# Mapping Passing Through Point

(Inspired by this challenge.)

Given six real values in three pairs: $$\(x_1, x_2), (y_1, y_2),\$$ and $$\(x_0, y_0)\$$, where $$\x_1 < x_0 < x_2\$$ and $$\y_1 < y_0 < y_2\$$, create a function which maps between $$\(x_1, x_2)\$$ and $$\(y_1, y_2)\$$ which also passes through $$\(x_0,y_0)\$$. In other words, make some function

$$f: \mathbb{R} \to \mathbb{R},\; f((x_1, x_2)) = (y_1, y_2),\; f(x_0) = y_0$$

Note that the image of the function has to be over the whole interval -- in other words, for every $$\y \in (y_1,y_2)\$$, there must be some $$\x \in (x_1,x_2)\$$, such that $$\f(x)=y\$$.

• The function does not need to be bijective.
• The value of the function cannot be outside of the given $$\y\$$ range.

For example, for $$\(x_1, x_2) = (0, 10), (y_1, y_2) = (0, 10), x_0 = 4, y_0 = 2\$$, a possible function is

$$\begin{cases} \frac12 x & 0 < x \leq 4 \\ -\frac43 x + \frac{46}{3} & 4 < x < 10 \end{cases}$$ On the edge points (i.e. when $$\x = x_1\$$ or $$\x = x_2\$$) or outside of the interval, the function can have whatever value you want, or it can be undefined.

Note: You don't have to return a function -- you could also write your code so that it takes in $$\x_1, x_2, y_1, y_2, x_0, y_0, x\$$ and returns $$\y = f(x)\$$ following the constraints above.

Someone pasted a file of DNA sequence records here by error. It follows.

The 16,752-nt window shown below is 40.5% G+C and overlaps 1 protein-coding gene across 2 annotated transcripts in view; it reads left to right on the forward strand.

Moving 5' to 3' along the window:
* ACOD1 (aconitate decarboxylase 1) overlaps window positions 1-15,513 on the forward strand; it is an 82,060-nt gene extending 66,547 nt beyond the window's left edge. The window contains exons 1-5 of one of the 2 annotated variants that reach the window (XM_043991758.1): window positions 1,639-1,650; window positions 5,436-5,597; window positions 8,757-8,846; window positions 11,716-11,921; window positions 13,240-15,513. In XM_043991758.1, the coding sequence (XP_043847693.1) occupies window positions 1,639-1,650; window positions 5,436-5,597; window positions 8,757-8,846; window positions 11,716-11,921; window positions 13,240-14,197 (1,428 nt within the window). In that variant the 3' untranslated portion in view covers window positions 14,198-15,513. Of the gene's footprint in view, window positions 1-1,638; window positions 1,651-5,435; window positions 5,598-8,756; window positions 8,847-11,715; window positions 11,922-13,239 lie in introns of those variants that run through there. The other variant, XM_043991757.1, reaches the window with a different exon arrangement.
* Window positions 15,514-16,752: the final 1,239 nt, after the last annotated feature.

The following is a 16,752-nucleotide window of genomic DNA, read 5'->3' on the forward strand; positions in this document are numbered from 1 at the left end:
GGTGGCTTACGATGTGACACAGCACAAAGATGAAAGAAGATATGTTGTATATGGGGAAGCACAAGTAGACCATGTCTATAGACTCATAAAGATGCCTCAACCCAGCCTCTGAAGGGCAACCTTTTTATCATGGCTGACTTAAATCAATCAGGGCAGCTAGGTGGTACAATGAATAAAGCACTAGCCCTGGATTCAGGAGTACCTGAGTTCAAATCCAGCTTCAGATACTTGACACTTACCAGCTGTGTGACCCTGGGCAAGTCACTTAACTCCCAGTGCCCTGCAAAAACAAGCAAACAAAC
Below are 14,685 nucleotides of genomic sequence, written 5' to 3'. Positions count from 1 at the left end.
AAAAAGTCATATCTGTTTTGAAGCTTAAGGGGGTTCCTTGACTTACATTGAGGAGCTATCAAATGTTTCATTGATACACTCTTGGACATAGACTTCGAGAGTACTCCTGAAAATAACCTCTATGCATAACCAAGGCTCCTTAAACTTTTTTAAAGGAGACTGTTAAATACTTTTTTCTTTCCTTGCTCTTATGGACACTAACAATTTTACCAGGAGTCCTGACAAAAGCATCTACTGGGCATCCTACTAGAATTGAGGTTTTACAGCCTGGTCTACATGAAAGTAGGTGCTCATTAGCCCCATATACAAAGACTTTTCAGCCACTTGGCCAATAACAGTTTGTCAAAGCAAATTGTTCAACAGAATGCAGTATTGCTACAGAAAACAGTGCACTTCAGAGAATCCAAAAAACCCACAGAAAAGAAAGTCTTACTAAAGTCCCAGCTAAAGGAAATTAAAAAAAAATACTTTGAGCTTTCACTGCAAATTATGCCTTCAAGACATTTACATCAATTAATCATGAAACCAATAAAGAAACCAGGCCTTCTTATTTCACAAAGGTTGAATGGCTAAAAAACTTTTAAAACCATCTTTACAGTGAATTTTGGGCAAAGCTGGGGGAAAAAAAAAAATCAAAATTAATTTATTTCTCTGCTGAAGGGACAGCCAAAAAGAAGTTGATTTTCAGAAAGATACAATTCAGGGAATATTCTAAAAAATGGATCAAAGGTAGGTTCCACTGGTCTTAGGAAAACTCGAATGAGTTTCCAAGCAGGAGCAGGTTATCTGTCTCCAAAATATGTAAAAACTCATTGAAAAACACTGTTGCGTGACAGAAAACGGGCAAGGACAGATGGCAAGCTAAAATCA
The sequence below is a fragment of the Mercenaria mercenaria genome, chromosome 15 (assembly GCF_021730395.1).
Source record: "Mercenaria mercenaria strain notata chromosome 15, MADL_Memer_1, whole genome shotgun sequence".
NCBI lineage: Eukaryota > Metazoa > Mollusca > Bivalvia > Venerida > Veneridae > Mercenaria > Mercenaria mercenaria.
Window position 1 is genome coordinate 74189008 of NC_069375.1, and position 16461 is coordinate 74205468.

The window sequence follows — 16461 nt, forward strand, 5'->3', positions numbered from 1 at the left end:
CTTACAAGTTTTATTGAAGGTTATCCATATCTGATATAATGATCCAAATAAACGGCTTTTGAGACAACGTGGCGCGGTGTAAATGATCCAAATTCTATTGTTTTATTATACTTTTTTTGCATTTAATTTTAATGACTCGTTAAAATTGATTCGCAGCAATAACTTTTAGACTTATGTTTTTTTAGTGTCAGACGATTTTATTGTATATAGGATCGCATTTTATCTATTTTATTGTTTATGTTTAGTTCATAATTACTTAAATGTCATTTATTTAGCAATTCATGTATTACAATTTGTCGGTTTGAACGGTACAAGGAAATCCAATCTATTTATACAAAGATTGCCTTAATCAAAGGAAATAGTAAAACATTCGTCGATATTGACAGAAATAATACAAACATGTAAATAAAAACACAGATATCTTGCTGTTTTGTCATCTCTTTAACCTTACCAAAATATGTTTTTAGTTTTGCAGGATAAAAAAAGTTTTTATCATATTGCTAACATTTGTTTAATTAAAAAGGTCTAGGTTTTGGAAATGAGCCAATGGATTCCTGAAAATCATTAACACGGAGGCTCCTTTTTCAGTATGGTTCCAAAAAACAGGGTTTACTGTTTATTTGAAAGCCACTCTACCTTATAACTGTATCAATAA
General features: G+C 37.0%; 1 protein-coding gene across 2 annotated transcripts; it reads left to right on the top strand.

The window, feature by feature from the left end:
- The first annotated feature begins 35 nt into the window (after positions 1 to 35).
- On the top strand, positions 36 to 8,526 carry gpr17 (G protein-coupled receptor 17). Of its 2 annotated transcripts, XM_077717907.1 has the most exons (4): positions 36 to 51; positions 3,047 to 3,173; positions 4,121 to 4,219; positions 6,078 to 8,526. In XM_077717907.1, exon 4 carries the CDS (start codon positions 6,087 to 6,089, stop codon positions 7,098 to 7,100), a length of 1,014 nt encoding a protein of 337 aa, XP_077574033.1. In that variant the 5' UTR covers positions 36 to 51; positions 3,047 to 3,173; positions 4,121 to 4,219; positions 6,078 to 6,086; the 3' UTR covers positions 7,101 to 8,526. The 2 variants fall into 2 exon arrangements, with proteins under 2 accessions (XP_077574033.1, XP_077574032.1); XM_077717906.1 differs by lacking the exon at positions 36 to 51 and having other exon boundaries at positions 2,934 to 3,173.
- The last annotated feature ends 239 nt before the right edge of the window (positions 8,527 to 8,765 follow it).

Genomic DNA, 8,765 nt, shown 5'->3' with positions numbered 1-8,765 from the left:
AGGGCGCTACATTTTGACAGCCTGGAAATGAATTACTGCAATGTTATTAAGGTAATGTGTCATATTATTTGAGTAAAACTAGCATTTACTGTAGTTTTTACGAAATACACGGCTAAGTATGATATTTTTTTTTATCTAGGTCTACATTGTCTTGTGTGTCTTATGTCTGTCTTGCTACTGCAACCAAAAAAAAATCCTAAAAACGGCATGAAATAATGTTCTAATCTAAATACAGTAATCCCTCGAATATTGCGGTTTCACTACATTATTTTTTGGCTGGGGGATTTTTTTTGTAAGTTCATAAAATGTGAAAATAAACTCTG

Standard loopholes are forbidden. Since this is , the shortest function wins.

• Is the second line in your example flipped? You say 10 should map to 10, and it would make more sense for 4+Δx to map to 2+Δy.
– Neil
Mar 12 at 19:09
• Is the image of $f$ required to be contained within $(y_1,y_2)$ over the interval $x\in(x_1,x_2)$, or can there be some value within the domain that maps to a value outside of $(y_1,y_2)$? Mar 13 at 15:33
• @AndersKaseorg It does not need to be bijective. Mar 13 at 16:12
• @Neil I don't think I understand your question. Mar 13 at 16:12
• I didn't understand your formulae - what you're trying to say is that the function needs to map the open interval (x₁, x₂) to the open interval (y₁, y₂) and specifically the value x₀ needs to map to y₀. The confusion arises because (x₀, y₀) is a coordinate but the others are open intervals.
– Neil
Mar 13 at 19:38

# R, 6 bytes

approx


Input is x1,x2,x0, y1,y2,y0, x; output is x,y.

This seems like a fairly straightforward task for which built-in solution ought to exit in R, and indeed it does.

# R, 48 38 bytes

\(a,b,c,x)(a+(x*(b+c-2*a)/c)%%b)


Input is x1,y1, x2,y2, x0,y0, x; output is y.

Non-builtin solution. Avoids any kind of curve-fitting tomfoolery by using a deliberately non-bijective function. # MATL, 4 bytes

&1Yn


The implemented mapping consists of two straight segments: the first from the point $$\(x_1,y_1)\$$ to $$\(x_0,y_0)\$$, and the second from $$\(x_0,y_0)\$$ to $$\(x_2,y_2)\$$.

The code inputs two numerical vectors and a number: [x1 x0 x2], [y1 y0 y2], x. Then it simply calls the interp1 function, which linearly interpolates the data defined by [x1 x0 x2] and [y1 y0 y2] at the abscissa x. The ouput is the value y corresponding to x.